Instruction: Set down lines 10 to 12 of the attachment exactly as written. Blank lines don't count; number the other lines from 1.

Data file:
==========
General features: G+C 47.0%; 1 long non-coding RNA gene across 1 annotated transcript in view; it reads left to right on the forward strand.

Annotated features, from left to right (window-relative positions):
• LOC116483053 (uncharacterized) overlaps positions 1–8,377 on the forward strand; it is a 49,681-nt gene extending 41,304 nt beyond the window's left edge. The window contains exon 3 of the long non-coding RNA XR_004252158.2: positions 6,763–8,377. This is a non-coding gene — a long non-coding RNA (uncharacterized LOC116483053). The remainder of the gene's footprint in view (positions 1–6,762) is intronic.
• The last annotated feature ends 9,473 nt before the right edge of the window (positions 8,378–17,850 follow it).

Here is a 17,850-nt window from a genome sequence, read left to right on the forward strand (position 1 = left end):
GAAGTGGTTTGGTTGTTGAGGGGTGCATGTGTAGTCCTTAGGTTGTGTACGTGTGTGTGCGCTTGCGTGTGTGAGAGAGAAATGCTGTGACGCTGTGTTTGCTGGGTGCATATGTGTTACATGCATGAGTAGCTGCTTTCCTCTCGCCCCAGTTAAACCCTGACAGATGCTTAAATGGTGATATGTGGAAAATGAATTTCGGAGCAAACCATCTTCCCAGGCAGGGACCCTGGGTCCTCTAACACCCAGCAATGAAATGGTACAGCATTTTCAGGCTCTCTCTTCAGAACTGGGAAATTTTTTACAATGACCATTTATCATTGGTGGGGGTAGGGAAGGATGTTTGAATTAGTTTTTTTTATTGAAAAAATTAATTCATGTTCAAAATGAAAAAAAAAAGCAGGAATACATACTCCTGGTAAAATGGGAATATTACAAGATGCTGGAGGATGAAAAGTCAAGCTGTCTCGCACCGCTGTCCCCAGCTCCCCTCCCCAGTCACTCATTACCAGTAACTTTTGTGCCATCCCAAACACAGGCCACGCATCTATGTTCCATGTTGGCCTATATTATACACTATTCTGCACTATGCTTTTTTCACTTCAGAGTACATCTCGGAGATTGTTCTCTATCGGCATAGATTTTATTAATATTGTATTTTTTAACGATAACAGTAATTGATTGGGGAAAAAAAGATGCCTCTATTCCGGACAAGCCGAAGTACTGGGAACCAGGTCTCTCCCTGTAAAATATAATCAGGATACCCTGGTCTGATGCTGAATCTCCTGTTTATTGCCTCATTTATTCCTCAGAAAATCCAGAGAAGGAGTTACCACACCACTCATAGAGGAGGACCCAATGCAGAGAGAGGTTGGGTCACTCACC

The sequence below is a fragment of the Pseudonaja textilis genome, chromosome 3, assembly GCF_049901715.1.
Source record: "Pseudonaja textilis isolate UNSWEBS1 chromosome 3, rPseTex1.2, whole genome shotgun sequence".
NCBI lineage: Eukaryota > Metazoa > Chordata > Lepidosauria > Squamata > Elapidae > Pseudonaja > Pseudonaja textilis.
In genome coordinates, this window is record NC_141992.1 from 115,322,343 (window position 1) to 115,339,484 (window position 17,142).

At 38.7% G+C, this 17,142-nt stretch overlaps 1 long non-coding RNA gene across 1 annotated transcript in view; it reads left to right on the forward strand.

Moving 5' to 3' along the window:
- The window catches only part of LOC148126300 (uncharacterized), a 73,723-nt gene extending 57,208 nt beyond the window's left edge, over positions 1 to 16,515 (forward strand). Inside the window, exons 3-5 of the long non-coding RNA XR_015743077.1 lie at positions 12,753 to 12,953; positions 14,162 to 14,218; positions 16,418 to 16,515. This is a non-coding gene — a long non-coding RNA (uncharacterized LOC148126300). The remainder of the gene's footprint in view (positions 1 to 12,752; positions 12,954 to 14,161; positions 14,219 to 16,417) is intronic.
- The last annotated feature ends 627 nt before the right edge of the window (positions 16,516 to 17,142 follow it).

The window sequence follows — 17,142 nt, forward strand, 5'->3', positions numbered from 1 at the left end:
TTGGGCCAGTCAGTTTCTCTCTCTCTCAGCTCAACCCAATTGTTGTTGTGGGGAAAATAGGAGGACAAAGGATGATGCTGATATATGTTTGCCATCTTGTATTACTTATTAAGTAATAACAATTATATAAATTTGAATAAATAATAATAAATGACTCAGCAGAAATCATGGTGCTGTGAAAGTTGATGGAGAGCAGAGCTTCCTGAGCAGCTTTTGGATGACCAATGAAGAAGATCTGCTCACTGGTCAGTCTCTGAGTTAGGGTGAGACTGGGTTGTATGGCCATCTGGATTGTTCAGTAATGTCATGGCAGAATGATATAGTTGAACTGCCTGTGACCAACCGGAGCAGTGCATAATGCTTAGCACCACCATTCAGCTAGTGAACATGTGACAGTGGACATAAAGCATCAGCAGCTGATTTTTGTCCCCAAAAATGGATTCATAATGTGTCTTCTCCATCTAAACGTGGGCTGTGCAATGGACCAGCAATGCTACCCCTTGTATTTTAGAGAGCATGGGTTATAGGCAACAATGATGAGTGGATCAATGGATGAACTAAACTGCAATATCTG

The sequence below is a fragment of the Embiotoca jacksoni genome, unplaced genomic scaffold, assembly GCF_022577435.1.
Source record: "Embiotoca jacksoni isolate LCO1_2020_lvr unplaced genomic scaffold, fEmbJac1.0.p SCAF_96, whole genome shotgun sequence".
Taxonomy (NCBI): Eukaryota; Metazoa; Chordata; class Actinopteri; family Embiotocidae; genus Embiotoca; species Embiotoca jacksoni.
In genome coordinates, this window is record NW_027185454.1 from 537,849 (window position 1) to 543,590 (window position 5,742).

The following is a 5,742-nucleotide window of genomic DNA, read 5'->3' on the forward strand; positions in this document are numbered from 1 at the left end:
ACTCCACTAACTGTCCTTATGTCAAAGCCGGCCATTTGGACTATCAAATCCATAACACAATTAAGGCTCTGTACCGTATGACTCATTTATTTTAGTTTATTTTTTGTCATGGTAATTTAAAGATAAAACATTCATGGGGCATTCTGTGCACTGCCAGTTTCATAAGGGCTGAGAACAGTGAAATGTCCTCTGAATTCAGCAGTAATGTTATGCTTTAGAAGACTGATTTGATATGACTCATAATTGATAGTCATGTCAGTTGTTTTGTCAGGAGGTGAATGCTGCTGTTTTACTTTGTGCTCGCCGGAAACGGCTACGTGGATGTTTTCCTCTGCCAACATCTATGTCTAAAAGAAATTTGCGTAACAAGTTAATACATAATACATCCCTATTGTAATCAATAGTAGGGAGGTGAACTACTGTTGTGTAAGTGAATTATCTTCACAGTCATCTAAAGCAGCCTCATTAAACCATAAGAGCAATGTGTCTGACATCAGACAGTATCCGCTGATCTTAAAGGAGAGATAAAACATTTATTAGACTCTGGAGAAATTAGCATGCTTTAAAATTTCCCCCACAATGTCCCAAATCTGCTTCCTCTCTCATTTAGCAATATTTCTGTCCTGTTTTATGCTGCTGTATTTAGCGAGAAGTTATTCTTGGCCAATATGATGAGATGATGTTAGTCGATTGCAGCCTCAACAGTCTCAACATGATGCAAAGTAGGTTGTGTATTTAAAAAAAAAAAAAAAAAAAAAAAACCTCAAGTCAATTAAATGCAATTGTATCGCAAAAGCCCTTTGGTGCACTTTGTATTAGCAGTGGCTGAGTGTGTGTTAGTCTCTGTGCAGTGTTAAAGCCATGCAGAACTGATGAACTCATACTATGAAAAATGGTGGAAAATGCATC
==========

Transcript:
In genome coordinates, this window is record NC_141992.1 from 115,322,343 (window position 1) to 115,339,484 (window position 17,142).

At 38.7% G+C, this 17,142-nt stretch overlaps 1 long non-coding RNA gene across 1 annotated transcript in view; it reads left to right on the forward strand.

Moving 5' to 3' along the window: